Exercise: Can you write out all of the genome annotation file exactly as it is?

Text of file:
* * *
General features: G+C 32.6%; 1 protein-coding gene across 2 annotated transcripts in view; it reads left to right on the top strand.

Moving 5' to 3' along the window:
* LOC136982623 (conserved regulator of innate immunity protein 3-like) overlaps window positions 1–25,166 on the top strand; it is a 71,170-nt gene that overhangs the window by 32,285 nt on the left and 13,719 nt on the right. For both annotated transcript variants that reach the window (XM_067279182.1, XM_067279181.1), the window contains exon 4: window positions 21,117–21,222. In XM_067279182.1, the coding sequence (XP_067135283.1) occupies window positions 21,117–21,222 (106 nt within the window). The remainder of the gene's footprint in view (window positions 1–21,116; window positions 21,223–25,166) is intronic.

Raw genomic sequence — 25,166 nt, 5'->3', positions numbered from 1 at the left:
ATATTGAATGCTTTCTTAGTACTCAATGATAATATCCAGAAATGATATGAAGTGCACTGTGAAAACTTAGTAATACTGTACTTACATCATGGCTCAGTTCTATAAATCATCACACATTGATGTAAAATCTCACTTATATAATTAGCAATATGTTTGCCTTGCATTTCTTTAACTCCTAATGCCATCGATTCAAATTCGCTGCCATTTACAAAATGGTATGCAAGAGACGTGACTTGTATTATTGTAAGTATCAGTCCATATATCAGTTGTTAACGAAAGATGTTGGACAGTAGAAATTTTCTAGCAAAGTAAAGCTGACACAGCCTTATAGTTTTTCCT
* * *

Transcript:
General features: G+C 32.6%; 1 protein-coding gene across 2 annotated transcripts in view; it reads left to right on the top strand.

Moving 5' to 3' along the window:
* LOC136982623 (conserved regulator of innate immunity protein 3-like) overlaps window positions 1–25,166 on the top strand; it is a 71,170-nt gene that overhangs the window by 32,285 nt on the left and 13,719 nt on the right. For both annotated transcript variants that reach the window (XM_067279182.1, XM_067279181.1), the window contains exon 4: window positions 21,117–21,222. In XM_067279182.1, the coding sequence (XP_067135283.1) occupies window positions 21,117–21,222 (106 nt within the window). The remainder of the gene's footprint in view (window positions 1–21,116; window positions 21,223–25,166) is intronic.

Raw genomic sequence — 25,166 nt, 5'->3', positions numbered from 1 at the left:
ATATTGAATGCTTTCTTAGTACTCAATGATAATATCCAGAAATGATATGAAGTGCACTGTGAAAACTTAGTAATACTGTACTTACATCATGGCTCAGTTCTATAAATCATCACACATTGATGTAAAATCTCACTTATATAATTAGCAATATGTTTGCCTTGCATTTCTTTAACTCCTAATGCCATCGATTCAAATTCGCTGCCATTTACAAAATGGTATGCAAGAGACGTGACTTGTATTATTGTAAGTATCAGTCCATATATCAGTTGTTAACGAAAGATGTTGGACAGTAGAAATTTTCTAGCAAAGTAAAGCTGACACAGCCTTATAGTTTTTCCT